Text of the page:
Cherry blossoms are already blooming, bringing spring early to Tokyo! But what if you’re too busy at work, and want to avoid the crowds? It’s time for nighttime sakura!Cherry blossoms are all abloom in Tokyo, and sakura season never lasts long! Even with the many cherry blossom varieties in Japan blooming at different times each year and extending the period, the cherry blossoms only look their best for a matter of weeks at the longest. So, for all of us stuck in office buildings and classrooms during the sunny afternoon hours of spring, longing to strike out and enjoy a little hanami, what are we to do?
Well, the answer might be to just enjoy the cherry blossoms after work!
Popular cherry blossom viewing spots are bound to be crowded on the weekends, which is especially unappealing during this time of social distancing. And it just so happens that viewing the flowers at night is its own tradition in Japan, when the sakura turn into “yozakura” (夜桜, nighttime cherry blossoms). So when you’re ready to clock out this spring, make a detour on your way home, and check out some cherry blossoms!
Right next to Asakusa and with gorgeous views of Tokyo Skytree, Sumida Park runs along both sides of the Sumida River, and the park’s riverside paths are a popular spot for casual cherry blossom viewing from morning to night. These trees don’t need any special festival lighting, as the streetlights cast a soft glow on the small pink flowers every night and Skytree shines like a beacon in the background.
Sumida Park (隅田公園)
7-1 Asakusa, Taito City, Tokyo
Conveniently located just east of Tokyo Station, the Nihonbashi area is where you’ll find the cherry-blossom-lined streets of Yaesu-dori and Edo Sakura-dori, which runs past historic Japanese department stores (making a great backdrop for the flowers). At night, the trees are lit from below, adding a little magic to the Tokyo Station area.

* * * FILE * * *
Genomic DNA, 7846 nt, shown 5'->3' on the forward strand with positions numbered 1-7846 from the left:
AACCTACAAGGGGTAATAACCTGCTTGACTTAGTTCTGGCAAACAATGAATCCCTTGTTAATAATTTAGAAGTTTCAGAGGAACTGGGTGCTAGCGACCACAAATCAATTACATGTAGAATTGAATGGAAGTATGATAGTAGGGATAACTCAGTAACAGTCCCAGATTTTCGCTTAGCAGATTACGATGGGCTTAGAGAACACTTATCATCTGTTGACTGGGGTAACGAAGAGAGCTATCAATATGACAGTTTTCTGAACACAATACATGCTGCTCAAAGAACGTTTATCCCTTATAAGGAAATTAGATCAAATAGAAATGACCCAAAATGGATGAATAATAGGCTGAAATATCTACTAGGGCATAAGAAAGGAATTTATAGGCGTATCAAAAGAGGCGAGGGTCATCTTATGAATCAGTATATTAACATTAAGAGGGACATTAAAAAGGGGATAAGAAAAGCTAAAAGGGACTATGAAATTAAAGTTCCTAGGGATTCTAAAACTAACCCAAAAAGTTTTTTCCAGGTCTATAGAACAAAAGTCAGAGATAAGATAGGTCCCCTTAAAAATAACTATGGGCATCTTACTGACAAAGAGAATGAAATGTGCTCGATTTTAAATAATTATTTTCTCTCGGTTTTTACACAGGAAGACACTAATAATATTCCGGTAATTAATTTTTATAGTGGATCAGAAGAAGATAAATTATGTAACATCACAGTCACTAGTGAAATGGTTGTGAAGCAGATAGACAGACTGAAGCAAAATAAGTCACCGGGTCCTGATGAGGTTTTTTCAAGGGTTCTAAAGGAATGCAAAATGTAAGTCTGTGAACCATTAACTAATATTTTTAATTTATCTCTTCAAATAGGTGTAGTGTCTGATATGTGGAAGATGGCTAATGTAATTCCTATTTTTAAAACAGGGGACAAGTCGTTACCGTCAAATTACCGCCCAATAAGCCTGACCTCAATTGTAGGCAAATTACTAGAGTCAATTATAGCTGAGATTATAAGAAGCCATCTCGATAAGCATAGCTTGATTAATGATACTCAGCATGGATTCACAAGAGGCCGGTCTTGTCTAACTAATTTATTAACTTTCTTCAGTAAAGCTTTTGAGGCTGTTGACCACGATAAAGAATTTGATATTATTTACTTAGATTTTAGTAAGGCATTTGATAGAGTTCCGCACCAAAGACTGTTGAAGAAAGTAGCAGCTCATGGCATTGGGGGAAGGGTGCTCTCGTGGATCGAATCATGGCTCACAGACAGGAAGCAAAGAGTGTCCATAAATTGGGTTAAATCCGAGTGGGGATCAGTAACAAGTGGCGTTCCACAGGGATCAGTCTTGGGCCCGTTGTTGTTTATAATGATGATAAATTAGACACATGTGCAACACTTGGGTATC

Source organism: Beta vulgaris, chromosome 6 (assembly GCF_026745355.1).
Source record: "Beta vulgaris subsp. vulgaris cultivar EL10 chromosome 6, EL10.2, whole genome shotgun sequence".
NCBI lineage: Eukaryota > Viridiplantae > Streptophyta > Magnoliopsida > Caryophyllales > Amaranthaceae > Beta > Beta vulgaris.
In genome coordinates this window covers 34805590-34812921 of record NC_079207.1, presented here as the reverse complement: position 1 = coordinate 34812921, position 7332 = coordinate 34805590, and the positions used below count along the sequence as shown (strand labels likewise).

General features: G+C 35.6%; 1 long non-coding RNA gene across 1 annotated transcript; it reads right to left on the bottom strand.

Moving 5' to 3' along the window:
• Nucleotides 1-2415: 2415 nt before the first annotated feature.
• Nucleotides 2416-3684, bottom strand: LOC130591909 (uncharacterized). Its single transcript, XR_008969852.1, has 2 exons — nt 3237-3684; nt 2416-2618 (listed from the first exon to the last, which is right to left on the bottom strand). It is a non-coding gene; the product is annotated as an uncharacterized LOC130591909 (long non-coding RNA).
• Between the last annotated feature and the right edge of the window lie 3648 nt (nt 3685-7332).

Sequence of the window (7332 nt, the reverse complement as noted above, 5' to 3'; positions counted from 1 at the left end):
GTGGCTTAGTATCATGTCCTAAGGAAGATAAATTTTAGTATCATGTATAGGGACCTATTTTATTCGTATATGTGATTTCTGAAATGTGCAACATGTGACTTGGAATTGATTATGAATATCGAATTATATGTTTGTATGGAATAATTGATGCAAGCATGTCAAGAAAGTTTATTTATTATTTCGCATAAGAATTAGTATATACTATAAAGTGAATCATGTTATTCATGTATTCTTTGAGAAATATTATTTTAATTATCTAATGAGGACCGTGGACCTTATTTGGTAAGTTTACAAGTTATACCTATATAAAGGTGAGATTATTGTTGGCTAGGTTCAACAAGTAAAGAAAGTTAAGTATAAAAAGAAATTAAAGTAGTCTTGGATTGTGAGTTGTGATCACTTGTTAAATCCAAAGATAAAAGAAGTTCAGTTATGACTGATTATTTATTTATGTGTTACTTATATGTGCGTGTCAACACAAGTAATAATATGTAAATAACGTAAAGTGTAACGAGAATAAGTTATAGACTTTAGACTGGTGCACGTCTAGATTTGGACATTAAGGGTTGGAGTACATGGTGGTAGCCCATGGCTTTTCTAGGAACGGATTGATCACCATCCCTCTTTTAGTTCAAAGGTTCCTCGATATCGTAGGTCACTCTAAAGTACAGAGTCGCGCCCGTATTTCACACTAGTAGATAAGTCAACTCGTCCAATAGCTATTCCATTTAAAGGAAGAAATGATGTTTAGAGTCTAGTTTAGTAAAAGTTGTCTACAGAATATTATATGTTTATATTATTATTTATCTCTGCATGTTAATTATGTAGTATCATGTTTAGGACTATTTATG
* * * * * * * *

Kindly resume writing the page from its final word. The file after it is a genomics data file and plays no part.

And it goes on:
Edo Sakura-dori (江戸桜通り)
Nihonbashi, Chuo City, Tokyo
Tokyo Station Yaesu Exit
Roppongi is known for its unique mix of everyday business, museums, and nightlife, but during late March and early April, it’s known for cherry blossoms. Sakura-zaka, literally “Sakura Hill,” is a particularly popular spot within the large complex of Roppongi Hills, but nearby Roppongi Midtown also holds a yearly sakura festival, and the Ark Hills office development is also home to some beautiful blooms.
Roppongi Sakura-zaka (六本木さくら坂)
6-12 Roppongi, Minato City, Tokyo
Ark Hills (アークヒルズ)
1-12-32 Akasaka, Minato City, Tokyo
Over 120 cherry blossom trees line the road along Harima-zaka in Tokyo’s Bunkyo Ward, the site of a popular yearly sakura festival. While the 2021 festival is canceled over safety concerns, the trees will still be brightly lit in the evenings, with lanterns glowing to guide visitors along the pathway.
Harima-zaka Sakura Namiki (播磨坂さくら並木)
Koishikawa, Bunkyo City, Tokyo
Our first stop, Sumida Park, was a place to admire both cherry blossoms and Tokyo Skytree, and our last stop is Shiba Park, where you can see the sakura and Tokyo Tower lighting up the night together. While the park doesn’t put up any special light displays, the red glow of Tokyo Tower and the nearby street lamps provide all the light needed to enjoy the flowers after sundown!
Shiba Park (芝公園)
4-10-17 Shibakoen, Minato City, Tokyo
Not only does nighttime cherry blossom viewing mean smaller crowds and less pandemic risk, but it also gives the experience an extra hint of romance you’ll only find after sunset, so which of these five sakura spots will you be visiting after work this year?